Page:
Yellow-throated marten

If I was to name, preferably at some sort of ecological-metaphorical gunpoint, the hands-down slickest small carnivore in the Annamites, odds are I would name the yellow-throated marten (Martes flavigula). Sure, sure, on some days Owston’s civet would get the nod, but I like to think that, on average, this jungle phantom would get my vote. The yellow-throated marten is a medium-sized carnivore closely related to ferrets and weasels. It’s long, streamlined body, which includes a tail more than half its body length, belies a powerfully built physique. The most striking aspect of its appearance is its unique coat coloring: a chocolate-colored head abruptly gives way to a burnished golden body that then fades again into dark hind legs and tail. But even within this general pattern there is subtle variation: look closely and you can see that the feet shine a deep coal black and that the hair on the back of the neck burns a brighter gold that is tinged with orange overtones. This is a predator that is as visually arresting as it is ecologically stunning. Its muscular body was built to take down any small prey unfortunate enough to cross paths with it: from mice to rabbits to lizards to snakes to frogs to ground-dwelling birds, almost anything is fair game. It has even been reported to feed on small ungulates. It’s a good thing that yellow-throated martens don’t grow to be the size of tigers, or else we’d all be in trouble! This varied and adaptable diet partly explains the diverse habitats where it lives and its wide distribution. The yellow-throated martin ranges from the cold dry forests of Pakistan to the wind-swept taiga of the Russian Far East to the subtropical forests of China and down into the tropical jungles of Indochina and the Sunda shelf. And of course, it is found in the Annamite forests that I call home.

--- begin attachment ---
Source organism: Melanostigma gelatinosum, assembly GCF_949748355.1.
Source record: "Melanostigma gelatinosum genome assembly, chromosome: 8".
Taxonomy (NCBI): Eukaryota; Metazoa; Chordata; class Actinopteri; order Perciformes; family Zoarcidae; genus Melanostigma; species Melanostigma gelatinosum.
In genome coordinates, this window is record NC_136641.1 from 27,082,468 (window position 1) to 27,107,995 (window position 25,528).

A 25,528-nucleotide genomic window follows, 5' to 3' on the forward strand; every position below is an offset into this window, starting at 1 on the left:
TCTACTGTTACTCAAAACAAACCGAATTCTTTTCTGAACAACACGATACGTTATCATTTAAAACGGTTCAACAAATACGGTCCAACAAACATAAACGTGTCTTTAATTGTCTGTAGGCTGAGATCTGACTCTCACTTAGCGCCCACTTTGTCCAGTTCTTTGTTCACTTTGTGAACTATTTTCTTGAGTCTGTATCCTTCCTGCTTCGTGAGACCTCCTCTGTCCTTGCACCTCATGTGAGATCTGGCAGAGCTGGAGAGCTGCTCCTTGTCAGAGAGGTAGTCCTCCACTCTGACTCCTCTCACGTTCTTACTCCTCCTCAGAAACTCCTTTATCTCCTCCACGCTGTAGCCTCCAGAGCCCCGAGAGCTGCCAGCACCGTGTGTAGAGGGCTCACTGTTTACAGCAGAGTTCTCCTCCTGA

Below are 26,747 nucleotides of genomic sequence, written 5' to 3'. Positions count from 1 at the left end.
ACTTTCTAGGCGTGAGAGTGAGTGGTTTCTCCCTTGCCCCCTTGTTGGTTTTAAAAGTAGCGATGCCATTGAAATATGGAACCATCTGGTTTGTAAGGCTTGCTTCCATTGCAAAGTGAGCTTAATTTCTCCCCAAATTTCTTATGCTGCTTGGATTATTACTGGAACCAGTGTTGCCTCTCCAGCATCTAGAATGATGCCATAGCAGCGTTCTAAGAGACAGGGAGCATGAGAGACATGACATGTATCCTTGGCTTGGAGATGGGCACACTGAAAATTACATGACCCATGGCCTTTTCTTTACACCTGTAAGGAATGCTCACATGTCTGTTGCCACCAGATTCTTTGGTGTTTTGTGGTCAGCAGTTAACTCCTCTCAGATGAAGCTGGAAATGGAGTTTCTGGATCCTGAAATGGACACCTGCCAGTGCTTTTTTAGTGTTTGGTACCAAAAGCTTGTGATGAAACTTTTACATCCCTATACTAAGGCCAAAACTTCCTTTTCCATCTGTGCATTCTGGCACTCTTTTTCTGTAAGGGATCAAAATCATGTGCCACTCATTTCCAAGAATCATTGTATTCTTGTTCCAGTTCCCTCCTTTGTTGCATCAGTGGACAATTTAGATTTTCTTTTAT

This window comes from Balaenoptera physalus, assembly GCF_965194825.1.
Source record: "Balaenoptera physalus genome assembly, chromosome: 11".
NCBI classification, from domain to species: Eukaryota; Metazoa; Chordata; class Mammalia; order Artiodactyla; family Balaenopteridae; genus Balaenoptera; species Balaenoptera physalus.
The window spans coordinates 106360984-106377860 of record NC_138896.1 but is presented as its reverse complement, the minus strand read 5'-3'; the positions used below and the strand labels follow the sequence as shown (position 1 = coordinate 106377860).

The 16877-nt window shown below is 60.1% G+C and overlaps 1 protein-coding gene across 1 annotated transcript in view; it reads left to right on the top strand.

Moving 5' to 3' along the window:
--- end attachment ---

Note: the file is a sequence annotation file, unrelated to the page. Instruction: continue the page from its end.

Wherever it is found, the yellow-throated marten is essentially a forest species. Because large amounts of its habitat have been lost, especially in Southeast Asia, which in recent decades has experienced the most rapid rate of deforestation in the world, it is likely that populations have declined. In heavily hunted areas, including large sections of Laos and Vietnam, populations are probably well below carrying capacity. However, unlike other small carnivores we’ve covered in Species Spotlight, such as the large Indian civet or marbled cat, the yellow-throated marten is still faring well overall. Stable populations exist in a number of protected areas across several Asian countries. Because of this the yellow-throated marten is listed by the IUCN as Least Concern. It’s satisfying to know that, unlike many of the species that roam the Annamite jungles, this small carnivore is doing OK from a conservation standpoint, and will likely be stalking these forests for many years to come.

I always hope that I’ll glimpse a yellow-throated marten during my fieldwork: a brief flash of auburn and ebony darting into the foliage. Alas, so far it hasn’t happened, though I remain hopeful that if I spend enough time wandering around the jungles here I will be rewarded with a sighting. But I have experienced the next best thing: a stunning photo taken by a camera trap that I set deep in the jungles of Laos. The photo, a black and white infrared image, is shown above. It’s one of the most spectacular camera trap photos I’ve ever gotten, whether from the jungles of Southeast Asia, or from my earlier work in South America. There is something beautiful and haunting in it. It’s indescribable, so I won’t even try. Just take a look for yourself.

Yellow-throated marten
Yellow-throated marten
Yellow-throated martens, North Vietnam mammal stamps 1965
Stamp from Vietnam

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